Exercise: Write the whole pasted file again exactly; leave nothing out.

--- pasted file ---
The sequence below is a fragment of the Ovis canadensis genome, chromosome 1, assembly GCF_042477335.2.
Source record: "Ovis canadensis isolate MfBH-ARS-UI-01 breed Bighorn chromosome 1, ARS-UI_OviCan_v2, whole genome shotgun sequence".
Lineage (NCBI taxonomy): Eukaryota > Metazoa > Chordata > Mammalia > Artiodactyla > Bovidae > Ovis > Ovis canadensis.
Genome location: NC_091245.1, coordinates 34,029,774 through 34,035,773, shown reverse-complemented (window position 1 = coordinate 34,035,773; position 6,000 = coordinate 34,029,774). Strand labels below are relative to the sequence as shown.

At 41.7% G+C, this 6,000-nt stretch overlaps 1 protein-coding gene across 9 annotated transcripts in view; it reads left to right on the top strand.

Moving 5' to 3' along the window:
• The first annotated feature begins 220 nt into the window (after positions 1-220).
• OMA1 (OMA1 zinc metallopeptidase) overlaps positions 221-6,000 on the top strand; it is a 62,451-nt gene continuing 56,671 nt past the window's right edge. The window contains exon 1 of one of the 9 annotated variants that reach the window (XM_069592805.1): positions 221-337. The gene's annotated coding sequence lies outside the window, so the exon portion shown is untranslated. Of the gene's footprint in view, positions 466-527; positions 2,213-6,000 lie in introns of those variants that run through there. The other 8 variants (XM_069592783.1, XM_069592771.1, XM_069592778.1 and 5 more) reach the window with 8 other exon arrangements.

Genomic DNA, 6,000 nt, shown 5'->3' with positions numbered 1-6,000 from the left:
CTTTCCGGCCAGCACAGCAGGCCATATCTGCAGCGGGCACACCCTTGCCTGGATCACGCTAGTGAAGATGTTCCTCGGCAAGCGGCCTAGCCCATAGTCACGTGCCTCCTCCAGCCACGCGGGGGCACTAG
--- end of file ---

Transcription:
The sequence below is a fragment of the Ovis canadensis genome, chromosome 1, assembly GCF_042477335.2.
Source record: "Ovis canadensis isolate MfBH-ARS-UI-01 breed Bighorn chromosome 1, ARS-UI_OviCan_v2, whole genome shotgun sequence".
Lineage (NCBI taxonomy): Eukaryota > Metazoa > Chordata > Mammalia > Artiodactyla > Bovidae > Ovis > Ovis canadensis.
Genome location: NC_091245.1, coordinates 34,029,774 through 34,035,773, shown reverse-complemented (window position 1 = coordinate 34,035,773; position 6,000 = coordinate 34,029,774). Strand labels below are relative to the sequence as shown.

At 41.7% G+C, this 6,000-nt stretch overlaps 1 protein-coding gene across 9 annotated transcripts in view; it reads left to right on the top strand.

Moving 5' to 3' along the window:
• The first annotated feature begins 220 nt into the window (after positions 1-220).
• OMA1 (OMA1 zinc metallopeptidase) overlaps positions 221-6,000 on the top strand; it is a 62,451-nt gene continuing 56,671 nt past the window's right edge. The window contains exon 1 of one of the 9 annotated variants that reach the window (XM_069592805.1): positions 221-337. The gene's annotated coding sequence lies outside the window, so the exon portion shown is untranslated. Of the gene's footprint in view, positions 466-527; positions 2,213-6,000 lie in introns of those variants that run through there. The other 8 variants (XM_069592783.1, XM_069592771.1, XM_069592778.1 and 5 more) reach the window with 8 other exon arrangements.

Genomic DNA, 6,000 nt, shown 5'->3' with positions numbered 1-6,000 from the left:
CTTTCCGGCCAGCACAGCAGGCCATATCTGCAGCGGGCACACCCTTGCCTGGATCACGCTAGTGAAGATGTTCCTCGGCAAGCGGCCTAGCCCATAGTCACGTGCCTCCTCCAGCCACGCGGGGGCACTAG